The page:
Recent CodeSOD

Code Snippet Of the Day (CodeSOD) features interesting and usually incorrect code snippets taken from actual production code in a commercial and/or open source software projects.

Apr 2018

If Not Null…

by in CodeSOD on

Robert needed to fetch some details about pump configurations from the backend. The API was poorly documented, but there were other places in the code which did that, so a quick search found this block:

var getConfiguration = function(){
    ....
    var result = null;
    result = getPumpConfiguration (areaID,subStationID,mngmtUnitID,lastServiceDate,service,format,result);
    result = getPumpConfiguration (areaID,subStationID,null,lastServiceDate,null,format,result);
    result = getPumpConfiguration (areaID,subStationID,null,lastServiceDate,service,null,result);
    result = getPumpConfiguration (areaID,subStationID,mngmtUnitID,lastServiceDate,null,null,result);
    result = getPumpConfiguration (areaID,subStationID,null,lastServiceDate,null,null,result);
    return result;
}

A Problematic Place

by in CodeSOD on

In programming, sometimes the ordering of your data matters. And sometimes the ordering doesn’t matter and it can be completely random. And sometimes… well, El Dorko found a case where it apparently matters that it doesn’t matter:

DirectoryInfo di = new DirectoryInfo(directory);
FileInfo[] files = di.GetFiles();
DirectoryInfo[] subdirs = di.GetDirectories();

// shuffle subdirs to avoid problematic places
Random rnd = new Random();
for( int i = subdirs.Length - 1; i > 0; i-- )
{
    int n = rnd.Next( i + 1 );
    DirectoryInfo tmp = subdirs[i];
    subdirs[i] = subdirs[n];
    subdirs[n] = tmp;
}

foreach (DirectoryInfo dir in subdirs)
{
   // process files in directory
}

Breaking Changes

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We talk a lot about the sort of wheels one shouldn’t reinvent. Loads of bad code stumbles down that path. Today, Mary sends us some code from their home-grown unit testing framework.

Mary doesn’t have much to say about whatever case of Not Invented Here Syndrome brought things to this point. It’s especially notable that this is Python, which comes, out of the box, with a perfectly serviceable unittest module built in. Apparently not serviceable enough for their team, however, as Burt, the Lead Developer, wrote his own.


All the Things!

by in CodeSOD on

Yasmin needed to fetch some data from a database for a report. Specifically, she needed to get all the order data. All of it. No matter how much there was.

The required query might be long running, but it wouldn’t be complicated. By policy, every query needed to be implemented as a stored procedure. Yasmin, being a smart prograammer, decided to check and see if anybody had already implemented a stored procedure which did what she needed. She found one called GetAllOrders. Perfect! She tested it in her report.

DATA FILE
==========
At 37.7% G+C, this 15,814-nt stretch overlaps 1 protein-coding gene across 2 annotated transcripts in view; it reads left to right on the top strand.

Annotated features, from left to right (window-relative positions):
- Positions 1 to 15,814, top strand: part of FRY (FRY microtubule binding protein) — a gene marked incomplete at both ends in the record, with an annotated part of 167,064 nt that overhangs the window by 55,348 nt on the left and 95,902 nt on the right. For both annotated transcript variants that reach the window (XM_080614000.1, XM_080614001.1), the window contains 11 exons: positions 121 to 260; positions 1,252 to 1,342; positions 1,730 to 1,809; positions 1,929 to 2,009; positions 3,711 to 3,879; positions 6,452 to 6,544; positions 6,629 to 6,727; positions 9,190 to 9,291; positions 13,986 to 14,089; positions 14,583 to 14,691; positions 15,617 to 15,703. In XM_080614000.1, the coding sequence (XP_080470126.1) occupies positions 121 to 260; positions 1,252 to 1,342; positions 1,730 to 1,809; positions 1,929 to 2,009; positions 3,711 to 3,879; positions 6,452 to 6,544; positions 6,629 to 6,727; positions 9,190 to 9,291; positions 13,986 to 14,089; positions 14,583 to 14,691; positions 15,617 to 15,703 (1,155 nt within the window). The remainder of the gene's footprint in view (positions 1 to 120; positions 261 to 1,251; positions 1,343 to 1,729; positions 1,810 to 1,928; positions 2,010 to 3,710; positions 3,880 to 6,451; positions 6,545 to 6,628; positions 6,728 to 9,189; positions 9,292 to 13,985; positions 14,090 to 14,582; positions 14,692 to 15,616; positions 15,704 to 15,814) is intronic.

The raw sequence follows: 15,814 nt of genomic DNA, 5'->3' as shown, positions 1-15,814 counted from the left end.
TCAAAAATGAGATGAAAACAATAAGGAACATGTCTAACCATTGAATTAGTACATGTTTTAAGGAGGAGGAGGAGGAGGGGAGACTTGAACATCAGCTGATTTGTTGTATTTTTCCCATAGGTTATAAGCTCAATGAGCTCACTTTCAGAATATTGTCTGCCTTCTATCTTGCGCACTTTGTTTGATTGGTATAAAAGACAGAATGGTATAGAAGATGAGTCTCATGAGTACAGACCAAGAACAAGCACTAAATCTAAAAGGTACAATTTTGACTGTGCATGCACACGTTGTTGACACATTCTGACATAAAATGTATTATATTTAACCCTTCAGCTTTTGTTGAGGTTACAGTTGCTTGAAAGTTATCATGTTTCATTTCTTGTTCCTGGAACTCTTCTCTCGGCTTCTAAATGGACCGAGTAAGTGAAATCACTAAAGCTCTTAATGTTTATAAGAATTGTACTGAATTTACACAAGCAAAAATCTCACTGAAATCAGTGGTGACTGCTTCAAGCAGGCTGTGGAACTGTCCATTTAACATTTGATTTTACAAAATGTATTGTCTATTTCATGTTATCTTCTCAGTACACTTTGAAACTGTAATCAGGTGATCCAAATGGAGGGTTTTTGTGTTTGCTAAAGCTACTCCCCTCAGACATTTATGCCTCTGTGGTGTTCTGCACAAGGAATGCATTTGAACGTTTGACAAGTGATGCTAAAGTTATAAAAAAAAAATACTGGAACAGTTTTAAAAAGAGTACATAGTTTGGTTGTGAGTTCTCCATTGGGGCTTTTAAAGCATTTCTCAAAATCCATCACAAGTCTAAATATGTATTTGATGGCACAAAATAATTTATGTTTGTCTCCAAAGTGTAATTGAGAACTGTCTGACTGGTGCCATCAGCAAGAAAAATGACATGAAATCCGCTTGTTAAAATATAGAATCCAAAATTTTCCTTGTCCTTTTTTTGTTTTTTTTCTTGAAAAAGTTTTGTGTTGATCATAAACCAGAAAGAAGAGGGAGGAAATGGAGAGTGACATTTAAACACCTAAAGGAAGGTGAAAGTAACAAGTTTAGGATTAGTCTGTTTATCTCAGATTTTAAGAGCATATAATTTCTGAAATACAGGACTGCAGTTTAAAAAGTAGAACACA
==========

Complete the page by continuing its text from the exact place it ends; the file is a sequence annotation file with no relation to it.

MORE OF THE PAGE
Without Context

by in CodeSOD on

When writing up a Code SOD, a big part of the goal is to provide context for the bad code. Why is it bad, what would be better,, etc. In other words, we need to… ShowContext. Vasco O has exactly the method for that.

protected string ShowContext(string context)
{
    if (!string.IsNullOrEmpty(context))
    {
        return string.Format("{0}", context);
    }
    else
    {
        return string.Empty;
    }
}

30 Days

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Tim B did a little work with an e-learning vendor, with some very old code. The code in question happened to be so old that “this is server side JavaScript” was a horrifying novelty when they wrote it, instead of a standard deployment option via Node.

The code in question is bad date handling code, which isn’t impressive. What is impressive is that it demonstrates a terrible approach to dates which I’ve never seen before. It doubles as a terrible approach to arrays which I have seen before, but… it remains special.


A Repeated Save

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Ian S was going through the portfolio of applications maintained by his company, and stumbled across one that… well, from what he could tell, wasn’t written by a developer so much as spawned by an accident. 90% of the code was copy-pasted from somewhere else in the code, flow-of-control mostly used Exceptions as an attempt at doing GOTO-style logic, and there were piles of unused variables or variables used before initialization. Some modules/packages in the application were full of syntax errors, which implied that they weren’t actually included or used anywhere.

From that mess, Ian extracted this.